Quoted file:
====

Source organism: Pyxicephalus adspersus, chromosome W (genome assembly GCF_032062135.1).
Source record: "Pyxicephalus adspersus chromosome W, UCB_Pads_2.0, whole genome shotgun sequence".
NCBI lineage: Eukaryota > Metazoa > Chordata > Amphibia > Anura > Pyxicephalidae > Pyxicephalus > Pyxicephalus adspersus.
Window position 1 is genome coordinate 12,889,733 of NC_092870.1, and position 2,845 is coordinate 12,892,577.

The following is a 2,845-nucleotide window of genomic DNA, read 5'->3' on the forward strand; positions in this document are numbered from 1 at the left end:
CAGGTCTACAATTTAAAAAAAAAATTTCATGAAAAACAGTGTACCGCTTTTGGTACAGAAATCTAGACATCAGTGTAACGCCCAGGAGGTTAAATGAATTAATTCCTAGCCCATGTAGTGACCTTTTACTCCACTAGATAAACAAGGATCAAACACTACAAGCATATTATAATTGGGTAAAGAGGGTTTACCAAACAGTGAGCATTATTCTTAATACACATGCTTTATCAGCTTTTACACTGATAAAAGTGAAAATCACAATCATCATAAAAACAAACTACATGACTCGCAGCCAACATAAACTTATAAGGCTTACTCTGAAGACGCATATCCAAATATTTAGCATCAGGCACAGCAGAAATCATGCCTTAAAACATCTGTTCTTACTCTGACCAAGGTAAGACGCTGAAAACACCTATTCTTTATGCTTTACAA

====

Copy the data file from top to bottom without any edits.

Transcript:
Source organism: Pyxicephalus adspersus, chromosome W (genome assembly GCF_032062135.1).
Source record: "Pyxicephalus adspersus chromosome W, UCB_Pads_2.0, whole genome shotgun sequence".
NCBI lineage: Eukaryota > Metazoa > Chordata > Amphibia > Anura > Pyxicephalidae > Pyxicephalus > Pyxicephalus adspersus.
Window position 1 is genome coordinate 12,889,733 of NC_092870.1, and position 2,845 is coordinate 12,892,577.

The following is a 2,845-nucleotide window of genomic DNA, read 5'->3' on the forward strand; positions in this document are numbered from 1 at the left end:
CAGGTCTACAATTTAAAAAAAAAATTTCATGAAAAACAGTGTACCGCTTTTGGTACAGAAATCTAGACATCAGTGTAACGCCCAGGAGGTTAAATGAATTAATTCCTAGCCCATGTAGTGACCTTTTACTCCACTAGATAAACAAGGATCAAACACTACAAGCATATTATAATTGGGTAAAGAGGGTTTACCAAACAGTGAGCATTATTCTTAATACACATGCTTTATCAGCTTTTACACTGATAAAAGTGAAAATCACAATCATCATAAAAACAAACTACATGACTCGCAGCCAACATAAACTTATAAGGCTTACTCTGAAGACGCATATCCAAATATTTAGCATCAGGCACAGCAGAAATCATGCCTTAAAACATCTGTTCTTACTCTGACCAAGGTAAGACGCTGAAAACACCTATTCTTTATGCTTTACAA